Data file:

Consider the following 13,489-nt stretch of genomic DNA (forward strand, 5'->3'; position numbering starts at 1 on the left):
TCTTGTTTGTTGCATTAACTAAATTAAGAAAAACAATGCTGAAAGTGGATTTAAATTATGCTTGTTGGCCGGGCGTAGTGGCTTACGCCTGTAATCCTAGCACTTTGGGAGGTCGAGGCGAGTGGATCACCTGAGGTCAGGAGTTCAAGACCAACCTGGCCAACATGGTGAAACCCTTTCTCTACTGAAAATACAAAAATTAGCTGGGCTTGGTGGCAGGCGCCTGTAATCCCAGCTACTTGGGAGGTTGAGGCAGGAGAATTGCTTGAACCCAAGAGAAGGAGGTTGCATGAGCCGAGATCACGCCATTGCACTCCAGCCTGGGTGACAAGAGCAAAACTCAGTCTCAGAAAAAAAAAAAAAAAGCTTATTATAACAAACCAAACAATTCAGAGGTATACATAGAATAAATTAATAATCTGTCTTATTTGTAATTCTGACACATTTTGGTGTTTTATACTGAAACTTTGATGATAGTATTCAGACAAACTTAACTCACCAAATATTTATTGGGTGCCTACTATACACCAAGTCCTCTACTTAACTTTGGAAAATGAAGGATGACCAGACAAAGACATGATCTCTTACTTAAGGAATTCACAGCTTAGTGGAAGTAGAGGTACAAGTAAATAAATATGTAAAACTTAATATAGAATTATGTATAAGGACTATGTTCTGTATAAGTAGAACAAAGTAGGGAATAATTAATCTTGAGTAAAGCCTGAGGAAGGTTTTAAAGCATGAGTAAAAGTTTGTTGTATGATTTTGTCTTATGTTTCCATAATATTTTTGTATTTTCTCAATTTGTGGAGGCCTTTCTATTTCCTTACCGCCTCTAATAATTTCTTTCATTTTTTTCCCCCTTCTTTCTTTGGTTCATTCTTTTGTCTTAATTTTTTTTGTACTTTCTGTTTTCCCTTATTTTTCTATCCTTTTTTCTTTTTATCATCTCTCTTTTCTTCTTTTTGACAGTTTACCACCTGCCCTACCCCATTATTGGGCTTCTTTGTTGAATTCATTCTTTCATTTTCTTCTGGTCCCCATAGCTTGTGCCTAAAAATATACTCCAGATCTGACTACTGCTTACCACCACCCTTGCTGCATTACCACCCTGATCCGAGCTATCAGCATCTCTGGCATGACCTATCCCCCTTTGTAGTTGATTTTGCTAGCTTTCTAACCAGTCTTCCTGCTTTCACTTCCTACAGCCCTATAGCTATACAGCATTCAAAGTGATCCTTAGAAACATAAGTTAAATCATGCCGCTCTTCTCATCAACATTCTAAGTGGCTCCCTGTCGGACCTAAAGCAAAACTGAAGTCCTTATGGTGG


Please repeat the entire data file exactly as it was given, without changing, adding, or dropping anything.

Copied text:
Consider the following 13,489-nt stretch of genomic DNA (forward strand, 5'->3'; position numbering starts at 1 on the left):
TCTTGTTTGTTGCATTAACTAAATTAAGAAAAACAATGCTGAAAGTGGATTTAAATTATGCTTGTTGGCCGGGCGTAGTGGCTTACGCCTGTAATCCTAGCACTTTGGGAGGTCGAGGCGAGTGGATCACCTGAGGTCAGGAGTTCAAGACCAACCTGGCCAACATGGTGAAACCCTTTCTCTACTGAAAATACAAAAATTAGCTGGGCTTGGTGGCAGGCGCCTGTAATCCCAGCTACTTGGGAGGTTGAGGCAGGAGAATTGCTTGAACCCAAGAGAAGGAGGTTGCATGAGCCGAGATCACGCCATTGCACTCCAGCCTGGGTGACAAGAGCAAAACTCAGTCTCAGAAAAAAAAAAAAAAAGCTTATTATAACAAACCAAACAATTCAGAGGTATACATAGAATAAATTAATAATCTGTCTTATTTGTAATTCTGACACATTTTGGTGTTTTATACTGAAACTTTGATGATAGTATTCAGACAAACTTAACTCACCAAATATTTATTGGGTGCCTACTATACACCAAGTCCTCTACTTAACTTTGGAAAATGAAGGATGACCAGACAAAGACATGATCTCTTACTTAAGGAATTCACAGCTTAGTGGAAGTAGAGGTACAAGTAAATAAATATGTAAAACTTAATATAGAATTATGTATAAGGACTATGTTCTGTATAAGTAGAACAAAGTAGGGAATAATTAATCTTGAGTAAAGCCTGAGGAAGGTTTTAAAGCATGAGTAAAAGTTTGTTGTATGATTTTGTCTTATGTTTCCATAATATTTTTGTATTTTCTCAATTTGTGGAGGCCTTTCTATTTCCTTACCGCCTCTAATAATTTCTTTCATTTTTTTCCCCCTTCTTTCTTTGGTTCATTCTTTTGTCTTAATTTTTTTTGTACTTTCTGTTTTCCCTTATTTTTCTATCCTTTTTTCTTTTTATCATCTCTCTTTTCTTCTTTTTGACAGTTTACCACCTGCCCTACCCCATTATTGGGCTTCTTTGTTGAATTCATTCTTTCATTTTCTTCTGGTCCCCATAGCTTGTGCCTAAAAATATACTCCAGATCTGACTACTGCTTACCACCACCCTTGCTGCATTACCACCCTGATCCGAGCTATCAGCATCTCTGGCATGACCTATCCCCCTTTGTAGTTGATTTTGCTAGCTTTCTAACCAGTCTTCCTGCTTTCACTTCCTACAGCCCTATAGCTATACAGCATTCAAAGTGATCCTTAGAAACATAAGTTAAATCATGCCGCTCTTCTCATCAACATTCTAAGTGGCTCCCTGTCGGACCTAAAGCAAAACTGAAGTCCTTATGGTGG